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Originally published August 21, 2011 at 10:00 PM | Page modified August 22, 2011 at 6:34 AM

Brier Dudley

From Microsoft to Africa, a university built from the ground up

It took a bit longer than expected, but the university in Ghana started a decade ago by a visionary Microsoft engineer finally has its own campus.

Seattle Times staff columnist

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It took a bit longer than expected, but the university in Ghana started a decade ago by a visionary Microsoft engineer finally has its own campus.

Ashesi University is moving from rented space in the city of Accra to a 100-acre suburban campus formally opening Saturday.

A contingent of supporters from the U.S. — many with Microsoft ties — will join ambassadors, Ghanaian officials and village chiefs for the opening.

Several said the campus is much more than a collection of new buildings for the school. It represents the vision and commitment of Patrick Awuah, who left the security of a job writing software in Redmond to pursue a crazy dream building a university in his homeland.

Awuah, 46, wasn't one of the Microsoft stock-option jillionaires. He was just an engineer in his 30s with an audacious idea he left to pursue in 1997.

Awuah's goal was to offer Ivy League-caliber education in Africa, to create ethical, broad-minded leaders who would go on to elevate the continent.

That started happening even before ground was broken on the campus, where the first students began moving into dorms last week.

Ashesi began offering classes in 2002, and enrollment has grown from 30 to about 500. Most graduates have stayed in Africa and all have jobs in fields such as finance, technology and education.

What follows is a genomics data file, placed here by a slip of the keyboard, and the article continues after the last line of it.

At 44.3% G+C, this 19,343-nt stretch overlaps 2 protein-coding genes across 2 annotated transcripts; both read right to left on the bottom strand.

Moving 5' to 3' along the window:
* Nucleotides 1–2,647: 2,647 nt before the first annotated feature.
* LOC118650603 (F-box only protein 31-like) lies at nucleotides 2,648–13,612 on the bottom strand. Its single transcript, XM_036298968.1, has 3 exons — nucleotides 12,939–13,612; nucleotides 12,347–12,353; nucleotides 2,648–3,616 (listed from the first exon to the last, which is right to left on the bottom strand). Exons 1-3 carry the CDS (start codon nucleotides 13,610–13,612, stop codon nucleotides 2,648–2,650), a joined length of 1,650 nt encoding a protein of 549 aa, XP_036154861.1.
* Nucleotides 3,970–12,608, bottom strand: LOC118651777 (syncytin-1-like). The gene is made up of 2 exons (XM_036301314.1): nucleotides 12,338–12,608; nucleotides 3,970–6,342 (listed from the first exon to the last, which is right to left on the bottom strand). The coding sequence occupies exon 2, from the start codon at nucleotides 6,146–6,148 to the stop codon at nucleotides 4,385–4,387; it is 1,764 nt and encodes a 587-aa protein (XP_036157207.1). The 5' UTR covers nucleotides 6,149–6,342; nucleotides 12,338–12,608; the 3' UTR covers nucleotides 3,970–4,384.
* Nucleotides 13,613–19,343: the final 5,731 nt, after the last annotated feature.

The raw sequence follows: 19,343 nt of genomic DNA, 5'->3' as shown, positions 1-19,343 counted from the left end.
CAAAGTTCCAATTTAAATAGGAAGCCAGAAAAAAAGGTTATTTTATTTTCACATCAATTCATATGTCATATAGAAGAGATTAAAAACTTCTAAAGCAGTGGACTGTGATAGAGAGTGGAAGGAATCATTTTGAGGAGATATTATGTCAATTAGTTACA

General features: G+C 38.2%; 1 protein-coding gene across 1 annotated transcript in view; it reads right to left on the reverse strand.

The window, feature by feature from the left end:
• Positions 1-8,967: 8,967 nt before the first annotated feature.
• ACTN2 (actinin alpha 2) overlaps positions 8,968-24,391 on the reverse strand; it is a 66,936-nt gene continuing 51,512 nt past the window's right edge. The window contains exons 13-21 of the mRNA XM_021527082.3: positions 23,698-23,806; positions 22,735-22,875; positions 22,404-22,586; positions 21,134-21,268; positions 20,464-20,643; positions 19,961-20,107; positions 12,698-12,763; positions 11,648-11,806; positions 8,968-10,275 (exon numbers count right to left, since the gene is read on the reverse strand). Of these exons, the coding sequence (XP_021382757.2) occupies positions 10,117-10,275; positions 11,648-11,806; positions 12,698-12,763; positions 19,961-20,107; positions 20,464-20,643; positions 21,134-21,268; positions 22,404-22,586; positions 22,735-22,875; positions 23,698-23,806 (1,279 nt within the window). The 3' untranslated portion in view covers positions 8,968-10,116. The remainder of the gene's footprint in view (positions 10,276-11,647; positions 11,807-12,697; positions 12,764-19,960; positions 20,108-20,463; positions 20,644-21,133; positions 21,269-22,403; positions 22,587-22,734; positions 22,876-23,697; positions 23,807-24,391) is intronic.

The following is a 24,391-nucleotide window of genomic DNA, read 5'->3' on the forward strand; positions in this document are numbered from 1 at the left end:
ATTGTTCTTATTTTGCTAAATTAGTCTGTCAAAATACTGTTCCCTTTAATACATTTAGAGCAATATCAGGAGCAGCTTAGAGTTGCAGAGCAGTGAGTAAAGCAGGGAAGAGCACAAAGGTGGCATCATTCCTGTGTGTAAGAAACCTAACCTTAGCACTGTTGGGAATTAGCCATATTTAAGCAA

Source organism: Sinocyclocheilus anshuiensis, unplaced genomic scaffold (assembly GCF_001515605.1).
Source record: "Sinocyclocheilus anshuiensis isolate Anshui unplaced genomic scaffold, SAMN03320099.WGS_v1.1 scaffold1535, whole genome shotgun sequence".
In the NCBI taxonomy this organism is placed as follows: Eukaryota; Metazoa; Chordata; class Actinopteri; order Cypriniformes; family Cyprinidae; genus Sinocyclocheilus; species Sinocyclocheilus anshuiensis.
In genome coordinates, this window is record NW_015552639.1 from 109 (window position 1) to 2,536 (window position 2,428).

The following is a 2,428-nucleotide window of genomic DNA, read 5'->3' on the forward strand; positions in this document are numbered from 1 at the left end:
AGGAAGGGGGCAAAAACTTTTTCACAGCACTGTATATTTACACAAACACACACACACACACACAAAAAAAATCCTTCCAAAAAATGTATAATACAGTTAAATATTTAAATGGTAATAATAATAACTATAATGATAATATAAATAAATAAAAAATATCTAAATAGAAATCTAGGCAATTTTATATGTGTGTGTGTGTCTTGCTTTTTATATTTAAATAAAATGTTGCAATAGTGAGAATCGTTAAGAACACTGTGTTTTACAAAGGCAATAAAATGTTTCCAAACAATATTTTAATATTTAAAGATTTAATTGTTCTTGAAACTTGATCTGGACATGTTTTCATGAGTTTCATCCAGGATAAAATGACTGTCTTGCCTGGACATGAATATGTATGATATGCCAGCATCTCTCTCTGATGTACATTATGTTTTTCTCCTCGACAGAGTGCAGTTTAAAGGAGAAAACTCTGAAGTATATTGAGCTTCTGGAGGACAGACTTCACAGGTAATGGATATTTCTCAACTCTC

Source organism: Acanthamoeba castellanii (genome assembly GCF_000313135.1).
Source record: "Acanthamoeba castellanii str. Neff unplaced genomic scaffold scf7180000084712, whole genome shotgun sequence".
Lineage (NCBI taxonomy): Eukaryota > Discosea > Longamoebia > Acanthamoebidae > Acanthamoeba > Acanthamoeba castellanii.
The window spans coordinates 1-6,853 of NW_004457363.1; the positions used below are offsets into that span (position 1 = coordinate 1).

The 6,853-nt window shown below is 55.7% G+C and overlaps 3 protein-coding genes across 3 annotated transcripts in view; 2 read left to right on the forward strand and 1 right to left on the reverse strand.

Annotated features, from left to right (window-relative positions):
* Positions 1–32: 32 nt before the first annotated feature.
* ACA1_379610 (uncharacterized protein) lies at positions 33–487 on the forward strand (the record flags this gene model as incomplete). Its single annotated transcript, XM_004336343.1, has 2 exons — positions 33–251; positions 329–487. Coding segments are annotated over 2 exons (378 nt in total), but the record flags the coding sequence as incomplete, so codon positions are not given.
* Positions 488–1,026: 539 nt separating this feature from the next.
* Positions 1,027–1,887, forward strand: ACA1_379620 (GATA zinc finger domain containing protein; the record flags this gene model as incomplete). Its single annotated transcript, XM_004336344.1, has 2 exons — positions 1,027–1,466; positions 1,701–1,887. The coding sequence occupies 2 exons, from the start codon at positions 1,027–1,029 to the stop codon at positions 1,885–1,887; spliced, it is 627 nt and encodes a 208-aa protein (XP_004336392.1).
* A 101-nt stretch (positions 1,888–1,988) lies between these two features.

In 2008, the school began breaking even financially and started raising money for the campus — just as the economy crashed. But Ashesi's early success helped raise $6.9 million for the project.

Among Awuah's early backers was Paul Maritz, a Zimbabwe-born former top Microsoft executive now chief executive of VMware in Palo Alto, Calif.

"Ultimately, the future of Africa lies in the hands of Africans, and in particular a new generation of leaders who can give the continent the leadership it deserves," Maritz said via email. "Ashesi represents an extraordinary effort by a true African hero [Patrick] to prepare this next generation of leadership and imbue it with the values that they will need."

Awuah said he's thrilled and relieved that the campus is finally open, but his project continues.

"It feels wonderful to be in our own space and it's a major milestone for us, but no, we're not done," he said.

Growing new majors

After the opening ceremonies, Awuah is meeting with trustees to chart the school's next decade of growth.

Plans aren't final yet, but Ashesi is likely to begin offering new majors in engineering and science — in addition to the current, four-year degrees in computer science, business administration and management information systems.

Ashesi already has been working on curriculum with Awuah's alma mater, Swarthmore College in Pennsylvania. He arrived there from Ghana with a scholarship and was hired by Microsoft after he graduated.